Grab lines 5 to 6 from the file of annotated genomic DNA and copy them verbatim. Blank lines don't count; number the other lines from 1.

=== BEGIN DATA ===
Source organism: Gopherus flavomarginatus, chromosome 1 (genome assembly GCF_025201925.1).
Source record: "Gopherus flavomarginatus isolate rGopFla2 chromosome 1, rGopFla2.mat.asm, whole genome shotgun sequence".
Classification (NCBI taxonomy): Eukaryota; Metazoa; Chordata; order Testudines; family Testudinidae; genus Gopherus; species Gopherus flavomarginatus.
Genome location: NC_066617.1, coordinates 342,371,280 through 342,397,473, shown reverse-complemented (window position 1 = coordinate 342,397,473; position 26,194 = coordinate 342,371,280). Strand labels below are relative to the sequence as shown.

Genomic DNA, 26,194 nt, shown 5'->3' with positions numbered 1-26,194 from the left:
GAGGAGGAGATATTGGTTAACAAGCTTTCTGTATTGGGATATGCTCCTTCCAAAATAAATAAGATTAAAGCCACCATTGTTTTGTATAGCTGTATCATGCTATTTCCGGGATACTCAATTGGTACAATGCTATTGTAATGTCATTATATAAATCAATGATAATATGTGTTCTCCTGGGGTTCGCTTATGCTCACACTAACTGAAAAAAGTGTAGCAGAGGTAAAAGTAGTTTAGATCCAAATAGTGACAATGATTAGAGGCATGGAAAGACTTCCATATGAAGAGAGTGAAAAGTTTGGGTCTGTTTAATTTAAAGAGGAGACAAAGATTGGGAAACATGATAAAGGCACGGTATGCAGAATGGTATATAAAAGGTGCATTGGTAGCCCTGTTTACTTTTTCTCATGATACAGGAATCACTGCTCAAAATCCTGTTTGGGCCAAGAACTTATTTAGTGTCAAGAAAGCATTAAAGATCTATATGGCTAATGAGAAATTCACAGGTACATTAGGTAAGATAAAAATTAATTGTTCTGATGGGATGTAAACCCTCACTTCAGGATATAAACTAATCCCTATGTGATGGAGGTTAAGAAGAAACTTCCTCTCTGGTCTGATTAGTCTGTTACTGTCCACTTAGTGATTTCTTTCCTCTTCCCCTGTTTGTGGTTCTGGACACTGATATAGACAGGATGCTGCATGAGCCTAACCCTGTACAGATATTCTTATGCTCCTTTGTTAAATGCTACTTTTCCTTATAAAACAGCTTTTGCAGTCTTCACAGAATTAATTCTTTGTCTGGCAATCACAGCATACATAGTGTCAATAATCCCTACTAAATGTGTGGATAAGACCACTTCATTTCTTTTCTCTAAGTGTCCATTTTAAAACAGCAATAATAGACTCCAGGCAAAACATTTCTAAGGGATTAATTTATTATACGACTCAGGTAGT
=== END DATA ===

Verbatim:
Genomic DNA, 26,194 nt, shown 5'->3' with positions numbered 1-26,194 from the left:
GAGGAGGAGATATTGGTTAACAAGCTTTCTGTATTGGGATATGCTCCTTCCAAAATAAATAAGATTAAAGCCACCATTGTTTTGTATAGCTGTATCATGCTATTTCCGGGATACTCAATTGGTACAATGCTATTGTAATGTCATTATATAAATCAATGATAATATGTGTTCTCCTGGGGTTCGCTTATGCTCACACTAACTGAAAAAAGTGTAGCAGAGGTAAAAGTAGTTTAGATCCAAATAGTGACAATGATTAGAGGCATGGAAAGACTTCCATATGAAGAGAGTGAAAAGTTTGGGTCTGTTTAATTTAAAGAGGAGACAAAGATTGGGAAACATGATAAAGGCACGGTATGCAGAATGGTATATAAAAGGTGCATTGGTAGCCCTGTTTACTTTTTCTCATGATACAGGAATCACTGCTCAAAATCCTGTTTGGGCCAAGAACTTATTTAGTGTCAAGAAAGCATTAAAGATCTATATGGCTAATGAGAAATTCACAGGTACATTAGGTAAGATAAAAATTAATTGTTCTGATGGGATGTAAACCCTCACTTCAGGATATAAACTAATCCCTATGTGATGGAGGTTAAGAAGAAACTTCCTCTCTGGTCTGATTAGTCTGTTACTGTCCACTTAGTGATTTCTTTCCTCTTCCCCTGTTTGTGGTTCTGGACACTGATATAGACAGGATGCTGCATGAGCCTAACCCTGTACAGATATTCTTATGCTCCTTTGTTAAATGCTACTTTTCCTTATAAAACAGCTTTTGCAGTCTTCACAGAATTAATTCTTTGTCTGGCAATCACAGCATACATAGTGTCAATAATCCCTACTAAATGTGTGGATAAGACCACTTCATTTCTTTTCTCTAAGTGTCCATTTTAAAACAGCAATAATAGACTCCAGGCAAAACATTTCTAAGGGATTAATTTATTATACGACTCAGGTAGT